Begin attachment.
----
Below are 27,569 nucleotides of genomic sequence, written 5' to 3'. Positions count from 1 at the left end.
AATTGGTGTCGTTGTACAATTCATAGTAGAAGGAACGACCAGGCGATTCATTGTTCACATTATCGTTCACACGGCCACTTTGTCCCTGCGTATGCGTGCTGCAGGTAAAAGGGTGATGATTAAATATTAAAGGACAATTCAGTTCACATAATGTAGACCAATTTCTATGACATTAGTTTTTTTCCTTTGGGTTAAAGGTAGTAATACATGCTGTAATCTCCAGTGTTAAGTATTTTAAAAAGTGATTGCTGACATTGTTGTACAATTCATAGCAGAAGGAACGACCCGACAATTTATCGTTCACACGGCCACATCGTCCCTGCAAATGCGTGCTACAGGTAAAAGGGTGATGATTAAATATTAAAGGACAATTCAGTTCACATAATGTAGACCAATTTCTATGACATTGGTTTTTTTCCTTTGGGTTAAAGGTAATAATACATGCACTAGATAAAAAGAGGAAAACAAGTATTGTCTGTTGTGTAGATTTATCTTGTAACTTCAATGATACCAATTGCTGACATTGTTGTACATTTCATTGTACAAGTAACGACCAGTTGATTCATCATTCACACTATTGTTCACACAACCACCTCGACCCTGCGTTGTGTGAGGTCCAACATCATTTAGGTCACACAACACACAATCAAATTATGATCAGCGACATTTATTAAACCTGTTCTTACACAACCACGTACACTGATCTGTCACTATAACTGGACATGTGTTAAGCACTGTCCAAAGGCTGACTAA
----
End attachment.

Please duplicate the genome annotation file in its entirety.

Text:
Below are 27,569 nucleotides of genomic sequence, written 5' to 3'. Positions count from 1 at the left end.
AATTGGTGTCGTTGTACAATTCATAGTAGAAGGAACGACCAGGCGATTCATTGTTCACATTATCGTTCACACGGCCACTTTGTCCCTGCGTATGCGTGCTGCAGGTAAAAGGGTGATGATTAAATATTAAAGGACAATTCAGTTCACATAATGTAGACCAATTTCTATGACATTAGTTTTTTTCCTTTGGGTTAAAGGTAGTAATACATGCTGTAATCTCCAGTGTTAAGTATTTTAAAAAGTGATTGCTGACATTGTTGTACAATTCATAGCAGAAGGAACGACCCGACAATTTATCGTTCACACGGCCACATCGTCCCTGCAAATGCGTGCTACAGGTAAAAGGGTGATGATTAAATATTAAAGGACAATTCAGTTCACATAATGTAGACCAATTTCTATGACATTGGTTTTTTTCCTTTGGGTTAAAGGTAATAATACATGCACTAGATAAAAAGAGGAAAACAAGTATTGTCTGTTGTGTAGATTTATCTTGTAACTTCAATGATACCAATTGCTGACATTGTTGTACATTTCATTGTACAAGTAACGACCAGTTGATTCATCATTCACACTATTGTTCACACAACCACCTCGACCCTGCGTTGTGTGAGGTCCAACATCATTTAGGTCACACAACACACAATCAAATTATGATCAGCGACATTTATTAAACCTGTTCTTACACAACCACGTACACTGATCTGTCACTATAACTGGACATGTGTTAAGCACTGTCCAAAGGCTGACTAA